Image coming soon.


Scientific Classification

Common Name
vaquita, Gulf of California harbor porpoise, cochito
Genus Species
Phocoena sinus ("porpoise of the gulf")

Fast Facts

Vaquitas have small, strong bodies with a rounded head and no beak. They have black patches around their eye and lips and small spade-shaped teeth. Vaquitas also have triangle-shaped dorsal fins in the middle of their backs, which are taller and wider than in other porpoises. These fins might allow vaquitas to reduce their body temperatures in warm water (NOAA).
A vaquita's color is a complex but subdued pattern of various shades of gray, often appearing olive or tawny brown in adults. Calves are typically darker than adults.
The vaquita generally reaches a length of about 144 cm (4.7 ft.). Mature males tend to be smaller than females. The largest vaquita ever measured was a mature female that was 1.5 m (5 ft.) long.
Adults weigh up to 46.5 kg (102.3 lbs.); newborn calves weigh more than 7.5 kg (17 lbs.)
Vaquitas feed on a variety of benthic fishes, squids, and crustaceans.
Life Span
To at least 21 years
The vaquita lives only in the shallow waters of the upper Gulf of California, Mexico, where the Colorado River empties into the Gulf. Vaquita rarely venture beyond this small area; they have the most restricted range of any cetacean. The core area of occupancy is only around 3,000 square kilometers.
The Vaquita lives in a relatively shallow (<50 m), turbid and dynamic marine environment.
Global: The total population in 2017 numbered around 30. The estimated number of Vaquitas in 1997 was 567.
IUCN: Critically Endangered since 2008
CITES: Appendix I
USFWS: Endangered

Fun Facts

  1. Vaquitas are the smallest porpoise and among the smallest cetaceans.
  2. The area of highest remaining numbers is centered at Rocas Consag, some 40 km northeast of the town of San Felipe, Baja California.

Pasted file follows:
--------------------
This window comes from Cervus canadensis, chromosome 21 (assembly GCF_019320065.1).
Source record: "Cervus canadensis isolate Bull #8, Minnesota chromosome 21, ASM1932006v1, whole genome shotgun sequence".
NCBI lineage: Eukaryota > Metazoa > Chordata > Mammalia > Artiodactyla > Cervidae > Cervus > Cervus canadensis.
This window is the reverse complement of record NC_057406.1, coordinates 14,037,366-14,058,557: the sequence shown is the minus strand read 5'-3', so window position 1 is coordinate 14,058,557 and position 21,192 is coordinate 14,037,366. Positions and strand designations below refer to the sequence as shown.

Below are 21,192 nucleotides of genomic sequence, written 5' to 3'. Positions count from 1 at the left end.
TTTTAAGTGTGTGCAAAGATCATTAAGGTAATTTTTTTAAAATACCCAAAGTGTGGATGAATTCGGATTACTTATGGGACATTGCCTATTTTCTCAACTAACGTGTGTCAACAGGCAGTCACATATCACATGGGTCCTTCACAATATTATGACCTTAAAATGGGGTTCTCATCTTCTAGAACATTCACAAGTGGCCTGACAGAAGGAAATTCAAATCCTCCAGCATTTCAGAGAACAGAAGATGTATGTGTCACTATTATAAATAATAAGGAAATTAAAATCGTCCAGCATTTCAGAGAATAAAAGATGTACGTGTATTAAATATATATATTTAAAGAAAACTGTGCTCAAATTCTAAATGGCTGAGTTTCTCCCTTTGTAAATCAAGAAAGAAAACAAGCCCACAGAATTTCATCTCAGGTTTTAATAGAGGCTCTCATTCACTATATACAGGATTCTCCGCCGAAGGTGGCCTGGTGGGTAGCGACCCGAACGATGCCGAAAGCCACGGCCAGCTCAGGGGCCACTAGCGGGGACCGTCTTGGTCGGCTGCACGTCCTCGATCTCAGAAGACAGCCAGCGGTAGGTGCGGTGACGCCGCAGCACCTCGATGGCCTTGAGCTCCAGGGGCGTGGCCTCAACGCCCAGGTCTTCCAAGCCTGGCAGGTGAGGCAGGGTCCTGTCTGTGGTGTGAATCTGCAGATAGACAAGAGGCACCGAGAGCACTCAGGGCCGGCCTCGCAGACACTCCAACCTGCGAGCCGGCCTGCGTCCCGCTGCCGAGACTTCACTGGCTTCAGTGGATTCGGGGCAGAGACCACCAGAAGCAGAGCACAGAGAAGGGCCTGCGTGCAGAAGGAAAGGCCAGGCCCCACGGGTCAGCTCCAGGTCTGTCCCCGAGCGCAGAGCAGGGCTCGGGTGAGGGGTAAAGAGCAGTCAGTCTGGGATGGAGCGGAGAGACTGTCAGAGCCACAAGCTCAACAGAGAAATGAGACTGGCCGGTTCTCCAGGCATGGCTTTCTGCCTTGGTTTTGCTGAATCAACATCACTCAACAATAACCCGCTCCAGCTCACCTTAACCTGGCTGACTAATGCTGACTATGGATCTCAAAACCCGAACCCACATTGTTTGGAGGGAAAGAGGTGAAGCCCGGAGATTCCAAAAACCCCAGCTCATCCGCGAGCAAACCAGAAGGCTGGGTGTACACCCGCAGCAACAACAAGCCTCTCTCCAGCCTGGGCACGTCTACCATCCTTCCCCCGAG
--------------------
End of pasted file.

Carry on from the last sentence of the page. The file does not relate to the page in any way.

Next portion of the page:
3. Genetic and morphological data suggest that vaquitas are most closely related to porpoises in South America. Genetic data suggest divergence from two sister taxa (Burmeister’s porpoise, Phocoena spinipinnis and spectacled porpoise Australophocaena dioptrica) in the Pleistocene (i.e., at least 2.5 million years ago).

Ecology and Conservation

The vaquita is one of the world's most endangered cetaceans. Its tiny, isolated population makes it highly vulnerable to human activities.

Vaquita often are caught in nets set to catch other animals. This "incidental take" is the primary reason for the vaquita's endangered status. Gulf of California fisheries include shrimp trawling and gillnet fisheries for sharks. (A gillnet is a large flat fishing net that entangles fish as it hangs vertically in the water.) Each year, 25 to 30 vaquita drown in gillnets.

Vaquita survival is closely related to the totoaba (Totoaba macdonaldi,) fishery. Like the vaquita, the totoaba lives only in the northern Gulf of California. Vaquita are easily entangled in the larger holes of the totoaba nets. In 1990, the International Whaling Commission (IWC) determined that the totoaba fishery is responsible for the vaquita's endangered status.

Totoaba is itself an endangered species. For many years, totoaba fishing continued with no controls. Even small-scale totoaba fishing was very difficult to monitor. Mexico banned totoaba fishing in 1975. The U.S. has banned imports of totoaba since 1977. But demand for totoaba as a food fish keeps the illegal fishery profitable.

Laws in both the United States and Mexico protect the vaquita. It was placed on Mexico's endangered species list in 1978. The U.S. added the vaquita to its endangered species list in 1985. A vaquita sanctuary was established in the northern Gulf area. But as long as illegal totoaba fishing continues, vaquitas will continue to drown in gillnets. If people continue to buy totoaba, not only will this fish become extinct, so will the vaquita.


Jefferson, T.J. Leatherwood, S. and M.A. Webber. FAO Species Identification Guide. Marine Mammals of the World. Rome. FAO, 1993.

Leatherwood, Stephen, and Reeves, Randall R. The Sierra Club Handbook of Whales and Dolphins. San Francisco: Sierra Club Books, 1983.

Nowak, Ronald M. (ed.). Walker's Mammals of the World. Vol. II. Baltimore: Johns Hopkins University Press, 1991.

Parker, S. (ed.). Grizmek's Encyclopedia of Mammals. Vol. IV. New York: McGraw-Hill Publishing Co., 1990.

Reeves, R. R., Stewart, B.S., Clapman, P.J., and J.A. Powell (Peter Folkens illustrator). National Audubon Society: Guide to Marine Mammals of the World. New York: Random House, 2002.

Rojas-Bracho, L. & Taylor, B.L. 2017. Phocoena sinus. The IUCN Red List of Threatened Species 2017: e.T17028A50370296. ttp:// Downloaded on 27 September 2018.

NOAA Fisheries – Vaquita Species Profile. Downloaded on 27 September 2018.